Pixar This by Ryan Hanna
I had a sad conversation this summer.
I’m a regular at my neighborhood diner, The Echo. During the school year, I go on Saturday morning and read. My favorite server (l’ll call her Tanya) asks me about the books I’ve been reading, and then gives me her latest recommendation on a piece of receipt paper.
In the summer, I’m able to go to The Echo more and look forward to it because of the friendship I’ve developed with the owner’s eleven-year-old son (let’s call him Evan). He works at the restaurant to earn his allowance. Evan is a reader and enjoys books, but as I found out last summer, his school uses a program that assigns points to books, focuses solely on leveling, and moves students up an arbitrary scale in order to earn prizes. Evan and I spend time chatting about his hobbies and his reading, in between his futile attempts to teach me how to play Minecraft. As I leave, the owner always thanks me for talking with her son. (I haven’t told her this, but I prefer to talk to children more than adults. Can anyone relate?)
Just about a week ago, we had this conversation:
Me: “So, Evan, what are you reading this summer? Anything good?”
Evan: “Well, I haven’t read much. I don’t have to yet, because the books they assigned me aren’t due until school starts.”
Me: “Sorry to hear that! You could still be reading other books. What’s one of your assigned books?”
Evan: I have to read The Red Pyramid.
Me: “Awesome! I love Rick Riordan and that’s an exciting series. Have you read his other books? The Lightning Thief?”
Evan: “Umm…no. I missed my chance to read them in fourth grade and now they won’t count for points because they are below my level.”
Me: “Wait…you never read books that don’t count for points?”
Evan: “Well…no. I can’t earn points for books below my level. I’m not going to read them because I won’t get prizes.”
Me: “But they are so good! You should be able to read whatever you want.”
There’s so much wrong with this picture. Evan is a reader who has been limited in his reading choices, assigned books he may or may not want to read, and is conditioned to believe that the point of reading is to earn points and prizes. I want to restate that Evan is a student who, when asked, says he enjoys reading. The effect of these types of programs on reluctant, resisting, or non-readers is likely much worse. They do nothing to develop a student’s love of reading.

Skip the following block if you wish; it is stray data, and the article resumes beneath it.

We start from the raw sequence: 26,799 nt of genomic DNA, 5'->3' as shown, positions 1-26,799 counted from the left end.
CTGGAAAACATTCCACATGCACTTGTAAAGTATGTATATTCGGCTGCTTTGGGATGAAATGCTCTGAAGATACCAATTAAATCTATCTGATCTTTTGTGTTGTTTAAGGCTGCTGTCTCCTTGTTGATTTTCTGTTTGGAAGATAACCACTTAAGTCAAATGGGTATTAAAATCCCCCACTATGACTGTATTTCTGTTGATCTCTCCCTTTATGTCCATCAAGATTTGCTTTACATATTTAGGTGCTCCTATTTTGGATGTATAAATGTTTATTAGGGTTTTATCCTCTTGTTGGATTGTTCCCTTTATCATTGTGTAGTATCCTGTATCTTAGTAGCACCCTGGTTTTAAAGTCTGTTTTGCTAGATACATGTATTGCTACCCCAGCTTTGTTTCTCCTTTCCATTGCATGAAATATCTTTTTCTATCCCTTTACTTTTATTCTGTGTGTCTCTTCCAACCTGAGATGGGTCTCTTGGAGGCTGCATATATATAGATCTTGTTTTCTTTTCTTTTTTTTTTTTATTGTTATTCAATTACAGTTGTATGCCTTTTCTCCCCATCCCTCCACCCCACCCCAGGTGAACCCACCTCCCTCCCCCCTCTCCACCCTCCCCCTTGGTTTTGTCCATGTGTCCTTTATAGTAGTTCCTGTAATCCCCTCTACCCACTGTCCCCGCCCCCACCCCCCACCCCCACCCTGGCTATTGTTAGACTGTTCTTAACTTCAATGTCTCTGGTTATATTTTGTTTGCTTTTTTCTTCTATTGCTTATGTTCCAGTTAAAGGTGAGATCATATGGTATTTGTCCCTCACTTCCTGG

Educators who support programs with levels and points may argue that they reflect real life. They might say that when you do well at your job, you could earn a monetary bonus. Or they may point out that people walk more in a day because they want to feel their Fitbit buzz at 10,000 steps. These are good examples of people working for extrinsic rewards, but should not be used as justifications for turning reading into a similar quest. There is a specialness to reading that cannot be quantified. The main reason I attend nErDcampMI each year (a wonderful, two-day Edcamp) is to be reminded of my core belief: Students should choose as much as their reading material as possible and that limiting readers is harmful. (I can sometimes forget how important CHOICE is when I am bogged down in the classroom with mandates and prescriptive lessons. Can you relate?)
Educators who support programs that level and assign points may argue that students should read solely on their level. They may posit that students can’t get anything out of a book that is too difficult for them. I completely disagree. No, you don’t want a student consistently reading books that are too difficult for them to comprehend. If that happens, teachers should be conferring about better book choices. But sometimes readers will read a difficult book and they can get something out of it.
I was reminded of this when I recently saw Pixar’s new movie, Inside Out. As I looked around the theater, I saw many families with small children. I wondered as the movie progressed (while wiping my tearful eyes) – are these kids understanding what is going on? Most of the humor in Pixar movies is geared towards adults, while still having elements that kids enjoy – colors, action, and funny characters like Bing Bong or Buzz Lightyear. Imagine if we approached Pixar movies the way some educators approach reading. If we did, kids under a certain age wouldn’t get to see Monsters, Inc. or Up because they may be unable to understand all the humor or grasp the themes. Sounds preposterous, doesn’t it? The giggles surrounding me proved that the kids enjoyed Inside Out. But did they fully understand the meaning behind the story or connect with the emotional core of the film? Probably not. Does it mean they should not have watched it? Of course not! This movie was technically above their level, but when they see it again in the future (many times I’m sure), they’ll gain further pleasure and insight.